3 Reasons Why You Can't Miss LEGACY SUNDAY

A few years back, we created Legacy Sunday as a can't-miss event for anyone who has ever been part of Christ Community. Here are three reasons why you don't want to miss being part of this year's Legacy Sunday on September 11th:

First, because you are part of Christ Community. Dietrich Bonhoeffer once wrote, 'Christian community is not an ideal we have to realize, but rather a reality created by God in Christ in which we may participate.' If you have ever been part of our church, you are always part of our church. Legacy Sunday exists as a reminder of a reality in which we are privileged to participate; gathering together to worship as a rehearsal for the day when every tribe, tongue and people group from every generation will come together to worship Jesus.

Second, because you were made to leave a legacy. Most of the men and women who are part of Christ Community live in Athens for just a few years. My message at the Legacy Sunday gathering from Genesis 1:31 will lay out a plan for making a difference both now and for years to come that will make Jesus impossible to ignore here in Athens and beyond.

Third, because you're going to make memories. Whether you are new to the church, or you are coming back into town for the day, Legacy Sunday will be hard to forget. This will be the first Legacy Sunday in the 890 Boulevard building, and we have a great lunch planned afterward at Terrapin Brewery. You will not want to see pictures and video from the event and wish you had taken the time to be with us.

So let's make this simple. Decide right now that you are going to be part of Legacy Sunday on Sept. 11, and let us know that you are coming so we can have enough food for everyone. 

- Matt Adair, Lead Pastor Christ Community Church

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Life in the AD (After Degree)

Life in the AD (After Degree)

One of the things I have always loved about our church is that so many people come in for a season and are sent out to impact the world . For over half of the year, 35,000 young adults rub elbows on a campus a little larger than a square mile. Like an airport, its inhabitants are heading to their own destinations. Yet here we are, spending several years in our own terminal and now we are boarding our flight into the “real world”. We see people grow in their faith, share the Gospel with others, and love people well.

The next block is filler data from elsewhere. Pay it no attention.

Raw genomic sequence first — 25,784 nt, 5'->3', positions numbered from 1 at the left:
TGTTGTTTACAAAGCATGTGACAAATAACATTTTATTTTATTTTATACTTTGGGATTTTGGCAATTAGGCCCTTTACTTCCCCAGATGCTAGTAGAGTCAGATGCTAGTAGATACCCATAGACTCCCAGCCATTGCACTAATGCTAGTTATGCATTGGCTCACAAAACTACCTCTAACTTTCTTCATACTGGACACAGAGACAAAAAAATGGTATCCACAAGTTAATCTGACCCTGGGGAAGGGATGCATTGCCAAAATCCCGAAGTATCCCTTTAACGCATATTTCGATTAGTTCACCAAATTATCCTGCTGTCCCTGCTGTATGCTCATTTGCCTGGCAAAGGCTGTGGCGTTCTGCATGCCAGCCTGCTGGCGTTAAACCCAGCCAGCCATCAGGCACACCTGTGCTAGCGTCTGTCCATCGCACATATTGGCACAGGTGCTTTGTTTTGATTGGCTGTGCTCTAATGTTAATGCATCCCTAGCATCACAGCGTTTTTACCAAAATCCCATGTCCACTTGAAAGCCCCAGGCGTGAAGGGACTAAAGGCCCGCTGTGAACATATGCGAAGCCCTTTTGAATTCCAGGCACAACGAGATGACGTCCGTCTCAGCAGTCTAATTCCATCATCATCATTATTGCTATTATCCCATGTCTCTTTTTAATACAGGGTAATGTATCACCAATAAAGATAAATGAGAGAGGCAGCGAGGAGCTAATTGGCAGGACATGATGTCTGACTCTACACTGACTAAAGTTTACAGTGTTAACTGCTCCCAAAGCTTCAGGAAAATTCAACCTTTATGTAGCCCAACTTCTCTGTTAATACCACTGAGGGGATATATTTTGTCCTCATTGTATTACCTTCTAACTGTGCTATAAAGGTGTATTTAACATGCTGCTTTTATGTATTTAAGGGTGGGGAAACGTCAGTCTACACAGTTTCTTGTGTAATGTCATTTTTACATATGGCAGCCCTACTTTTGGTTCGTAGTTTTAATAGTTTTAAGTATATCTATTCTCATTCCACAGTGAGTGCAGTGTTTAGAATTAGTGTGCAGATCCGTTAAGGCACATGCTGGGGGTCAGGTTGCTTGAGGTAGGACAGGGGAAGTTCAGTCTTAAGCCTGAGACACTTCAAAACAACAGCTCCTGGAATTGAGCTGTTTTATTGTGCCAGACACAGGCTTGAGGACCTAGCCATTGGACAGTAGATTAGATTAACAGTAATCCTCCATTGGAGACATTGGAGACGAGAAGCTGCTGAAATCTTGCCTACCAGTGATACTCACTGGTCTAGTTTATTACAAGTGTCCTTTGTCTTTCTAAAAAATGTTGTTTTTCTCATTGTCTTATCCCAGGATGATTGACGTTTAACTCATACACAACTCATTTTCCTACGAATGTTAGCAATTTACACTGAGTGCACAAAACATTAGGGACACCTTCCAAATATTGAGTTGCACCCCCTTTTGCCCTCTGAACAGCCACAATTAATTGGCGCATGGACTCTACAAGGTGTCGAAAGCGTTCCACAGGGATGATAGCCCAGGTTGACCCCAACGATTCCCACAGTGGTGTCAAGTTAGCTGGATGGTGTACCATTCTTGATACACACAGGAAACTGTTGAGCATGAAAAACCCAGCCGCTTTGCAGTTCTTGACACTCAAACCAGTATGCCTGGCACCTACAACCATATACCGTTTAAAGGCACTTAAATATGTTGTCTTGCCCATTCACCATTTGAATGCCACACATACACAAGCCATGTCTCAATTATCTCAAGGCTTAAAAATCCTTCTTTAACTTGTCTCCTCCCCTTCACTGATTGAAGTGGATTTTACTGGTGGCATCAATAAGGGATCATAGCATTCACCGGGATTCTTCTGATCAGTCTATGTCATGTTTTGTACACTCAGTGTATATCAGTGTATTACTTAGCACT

But what happens after college? Where will I live? What will my job be? With whom will I surround myself?

These are all questions I asked myself as my time at the University of Georgia was winding down. Sometimes it seems there isn’t much decision-making remaining for yourself. You fall into a job and…well, you just take it! I’m not here to make you second-guess the job you already took. If you took one, then congratulations on securing your first position after college! But, let’s figure out how to set you up for success when you get there.

First, do you know people where you are going who love Jesus and want other people to know His love?

If yes, then go ahead and reach out to them. They will be a great resource! Ask them if they know of a good Gospel-centered church in the area and a community group around your stage of life. You don’t need to church hop every weekend. Find your fit, set your stance, plant your feet, and dig your cleats in. It’s game time.

Don’t get me wrong. I don’t mean to stick around a place that isn’t preaching the Gospel, but doing some research will help in the process. Go ahead and reach out to the churches and tell them you’re moving there and looking to get connected with a gospel community. They want to help you follow Jesus and love people well so let them do that. You'll want help in the process.

Life after college is…an adventure. You may be worried about losing your Christian community, but instead of worrying, think of this next stage as an opportunity to dive and conquer and share The Gospel with even more people. Set yourself up with people who point you to Jesus, preach the Gospel to you, point out evidences of God’s grace in your life and around you, and ask you the tough questions. Press into things and have conversations with people beyond the limits of school and work. School and work will inevitably be a topic of conversation, but don’t stop there.

Get to know your new friends, for they will become your family. Spend time with them. Listen. Ask questions. Eat with them—you may want to venture outside your college staple Ramen, Pop-Tarts, and Yoo-hoo.

So, how do you set yourself up to grow in your faith as you take your next step in adulting? Put yourself out there to intentionally get to know fellow Christians. Commit to membership in a Gospel-centered, missional church. Participate in a regular worship gathering (with a consistent group of believers). Engage in regular spiritual conversations consulting the Bible as the ultimate truth, and look to share the Gospel with those who God has brought into your life.

Let’s look to create rhythms in our lives that set us up to reflect on God’s Holiness, our sinfulness, and God’s incredible love shown to us in the birth, life, death, and resurrection of Jesus Christ.

Happy adulting.

“Now to him who is able to do far more abundantly than all that we ask or think, according to the power at work within us, to him be the glory in the church and in Christ Jesus throughout all generations, forever and ever, Amen.”

-- Ephesians 3:20-21

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I Am Free From "Enough"

“You’re not good enough.” 

This is what Satan has whispered to me throughout my life. Even though I became a Christian at an early age, I still believed that grace wasn’t enough for me. I can still go into what I call “failure" mode - if a few things go wrong, I start to feel like a failure. Each mistake paralyzes me and I begin to think that life is not worth living because I’m not worthy of it.